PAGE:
“The main differences were that the patients in the favorable response group had T-cell responses against not just mutated antigens specific to patients, but also shared neoantigens common in many tumors. We could see that patients who responded to the therapy could generate these responses and had greater T-cell infiltration too, with these T cells producing IFN gamma,” said Dr Sharma.

Although there was a range of numbers of nonsynonymous mutations between individual tumors, the median TMB in both the favorable and unfavorable cohorts was similar, and TMB was not associated with improved clinical responses to ipilimumab.

“They showed that in these cases of metastatic prostate cancer, there was a low TMB, even in those in the favorable outcome group. They saw that in this type of cancer, having a low TMB does not affect the anti-tumor response and perhaps it shouldn’t be taken into account as in other studies,” said Dr Klampatsa.

As well as having a comparatively low TMB, many of the patients in both cohorts (7/9 in favorable and 8/10 in unfavorable) were pretreated with other therapies prior to beginning the ipilimumab trial, which has been suggested to reduce the chance of immune checkpoint inhibition (ICI) working due to negative effects on immune function.

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“This probably contributed to the low rate of objective response observed. Nonetheless, the encouraging long-term outcomes, including OS, for patients in the favorable cohort with associated immune correlates suggest that utilization of ICI earlier in the disease course may elicit more antitumor response, translating into higher responses, and even better long-term outcome[s],” said Dr Wei.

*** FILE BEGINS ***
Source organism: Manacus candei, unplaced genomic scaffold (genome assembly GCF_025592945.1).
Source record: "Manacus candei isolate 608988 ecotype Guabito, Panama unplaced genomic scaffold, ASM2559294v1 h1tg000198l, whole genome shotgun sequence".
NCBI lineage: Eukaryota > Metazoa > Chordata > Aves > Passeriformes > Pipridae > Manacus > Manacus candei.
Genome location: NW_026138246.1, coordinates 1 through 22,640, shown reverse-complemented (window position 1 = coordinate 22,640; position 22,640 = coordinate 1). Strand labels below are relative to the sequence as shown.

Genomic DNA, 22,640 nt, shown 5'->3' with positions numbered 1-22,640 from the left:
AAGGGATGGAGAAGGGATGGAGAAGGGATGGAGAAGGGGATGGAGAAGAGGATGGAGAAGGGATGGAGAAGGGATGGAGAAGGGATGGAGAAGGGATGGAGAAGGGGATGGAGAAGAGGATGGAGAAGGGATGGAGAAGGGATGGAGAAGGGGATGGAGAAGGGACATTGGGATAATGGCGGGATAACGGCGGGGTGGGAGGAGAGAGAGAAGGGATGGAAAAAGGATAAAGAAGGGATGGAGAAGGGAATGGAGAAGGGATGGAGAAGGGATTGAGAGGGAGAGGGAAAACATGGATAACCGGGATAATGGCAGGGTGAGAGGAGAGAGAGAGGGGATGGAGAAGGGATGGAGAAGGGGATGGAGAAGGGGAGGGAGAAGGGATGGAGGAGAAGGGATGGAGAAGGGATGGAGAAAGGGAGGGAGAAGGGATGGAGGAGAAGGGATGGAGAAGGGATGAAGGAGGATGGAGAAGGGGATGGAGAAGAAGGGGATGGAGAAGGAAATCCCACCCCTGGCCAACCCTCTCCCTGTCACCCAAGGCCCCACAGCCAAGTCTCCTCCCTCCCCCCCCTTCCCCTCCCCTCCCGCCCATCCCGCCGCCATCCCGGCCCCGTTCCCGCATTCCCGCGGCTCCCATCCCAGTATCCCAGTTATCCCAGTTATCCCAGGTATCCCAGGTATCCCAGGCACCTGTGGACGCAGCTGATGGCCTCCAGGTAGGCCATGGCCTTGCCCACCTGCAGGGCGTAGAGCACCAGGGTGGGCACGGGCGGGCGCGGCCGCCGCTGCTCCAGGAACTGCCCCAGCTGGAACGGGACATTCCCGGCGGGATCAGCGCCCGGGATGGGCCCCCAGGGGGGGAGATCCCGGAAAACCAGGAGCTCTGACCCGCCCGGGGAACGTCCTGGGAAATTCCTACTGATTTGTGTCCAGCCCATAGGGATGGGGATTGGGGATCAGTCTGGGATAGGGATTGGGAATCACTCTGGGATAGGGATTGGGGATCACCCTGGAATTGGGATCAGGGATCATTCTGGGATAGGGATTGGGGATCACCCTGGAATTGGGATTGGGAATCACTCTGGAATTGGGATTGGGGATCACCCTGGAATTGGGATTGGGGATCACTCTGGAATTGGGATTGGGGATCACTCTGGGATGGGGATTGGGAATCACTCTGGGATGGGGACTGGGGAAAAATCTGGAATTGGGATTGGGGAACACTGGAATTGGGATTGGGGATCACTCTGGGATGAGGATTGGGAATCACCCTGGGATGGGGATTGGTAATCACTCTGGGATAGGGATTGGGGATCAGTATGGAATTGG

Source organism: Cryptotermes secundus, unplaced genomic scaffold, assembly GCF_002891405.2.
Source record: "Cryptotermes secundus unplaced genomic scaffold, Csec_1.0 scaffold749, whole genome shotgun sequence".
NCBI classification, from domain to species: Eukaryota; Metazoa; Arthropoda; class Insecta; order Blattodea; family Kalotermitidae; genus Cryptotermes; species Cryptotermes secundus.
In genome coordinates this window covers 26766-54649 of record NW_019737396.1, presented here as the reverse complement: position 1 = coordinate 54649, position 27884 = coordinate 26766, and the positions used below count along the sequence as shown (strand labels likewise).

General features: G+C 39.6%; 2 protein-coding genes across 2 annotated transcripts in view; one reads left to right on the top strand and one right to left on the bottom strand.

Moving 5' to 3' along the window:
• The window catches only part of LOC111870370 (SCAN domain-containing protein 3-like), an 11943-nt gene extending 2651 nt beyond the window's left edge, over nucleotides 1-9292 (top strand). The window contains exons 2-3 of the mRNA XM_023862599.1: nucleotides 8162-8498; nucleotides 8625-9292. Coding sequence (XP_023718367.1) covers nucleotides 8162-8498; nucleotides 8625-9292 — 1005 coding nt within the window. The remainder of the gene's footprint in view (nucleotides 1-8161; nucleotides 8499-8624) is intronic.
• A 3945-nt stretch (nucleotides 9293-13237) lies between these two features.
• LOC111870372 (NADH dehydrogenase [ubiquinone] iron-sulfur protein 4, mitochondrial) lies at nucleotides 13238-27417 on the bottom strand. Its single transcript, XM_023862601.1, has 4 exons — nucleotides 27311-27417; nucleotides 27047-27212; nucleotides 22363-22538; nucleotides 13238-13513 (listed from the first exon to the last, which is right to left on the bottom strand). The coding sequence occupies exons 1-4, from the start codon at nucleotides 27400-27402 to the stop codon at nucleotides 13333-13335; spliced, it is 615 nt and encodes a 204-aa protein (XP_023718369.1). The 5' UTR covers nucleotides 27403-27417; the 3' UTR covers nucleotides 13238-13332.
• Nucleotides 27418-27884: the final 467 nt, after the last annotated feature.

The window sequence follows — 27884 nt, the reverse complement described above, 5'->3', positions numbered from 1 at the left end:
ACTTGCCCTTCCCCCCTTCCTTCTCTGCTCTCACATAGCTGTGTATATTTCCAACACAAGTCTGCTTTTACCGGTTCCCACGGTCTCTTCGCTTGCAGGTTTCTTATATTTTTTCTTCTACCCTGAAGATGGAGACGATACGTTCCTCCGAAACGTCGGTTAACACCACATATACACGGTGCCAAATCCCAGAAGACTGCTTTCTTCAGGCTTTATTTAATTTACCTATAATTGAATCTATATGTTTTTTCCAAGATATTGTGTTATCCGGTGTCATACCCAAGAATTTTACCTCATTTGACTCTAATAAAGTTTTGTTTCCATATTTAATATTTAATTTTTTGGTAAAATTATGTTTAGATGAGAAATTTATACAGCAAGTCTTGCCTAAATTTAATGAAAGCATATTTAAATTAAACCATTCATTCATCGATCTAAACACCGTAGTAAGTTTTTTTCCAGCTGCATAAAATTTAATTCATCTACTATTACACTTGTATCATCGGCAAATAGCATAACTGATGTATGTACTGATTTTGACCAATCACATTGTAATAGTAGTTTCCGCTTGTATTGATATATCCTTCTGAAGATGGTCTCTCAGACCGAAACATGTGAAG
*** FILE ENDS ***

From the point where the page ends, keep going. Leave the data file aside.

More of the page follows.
Eight patients on the trial experienced grade 3 toxicities, most commonly dermatitis and diarrhea, with none experiencing grade 4 or 5 toxicities.

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“Only 38% of patients in this study [were] able to complete 4 planned doses of ipilimumab, and 28% of patients experienced grade 3 or higher toxicity. Patients with [mCRPC] are often elderly, have competing comorbidities, and therefore, have lower reserve to tolerate treatment-related toxicities. Careful patient selection therefore is needed in this patient population,” said Dr Wei.

The researchers have also run a trial in localized prostate cancer2 and now plan to run larger, multi-institutional studies to validate their findings in larger patient cohorts. However, rather than using single agents, they will move to combination strategies with ipilimumab and anti–PD-1 agent nivolumab, with a trial being planned.

“The idea that you should use TMB as a selection criteria is something we need to reconsider in some tumor types … it’s not necessarily the quantity of neoantigens present, it might be the quality. These ‘cold’ tumors shouldn’t be completely ignored by the field of ICI. We tend to rely on monotherapy, but the field needs to move in a different direction to provide benefit to patients with these types of tumors too,” said Dr Sharma.


  1. Subudhi SK, Vence L, Zhao H, et al. Neoantigen responses, immune correlates, and favorable outcomes after ipilimumab treatment of patients with prostate cancer. Sci Transl Med. 2020;12(537).
  2. Gao J, Ward JF, Pettaway CA, et al. VISTA is an inhibitory immune checkpoint that is increased after ipilimumab therapy in patients with prostate cancer. Nat Med. 2017;23(5):551-555.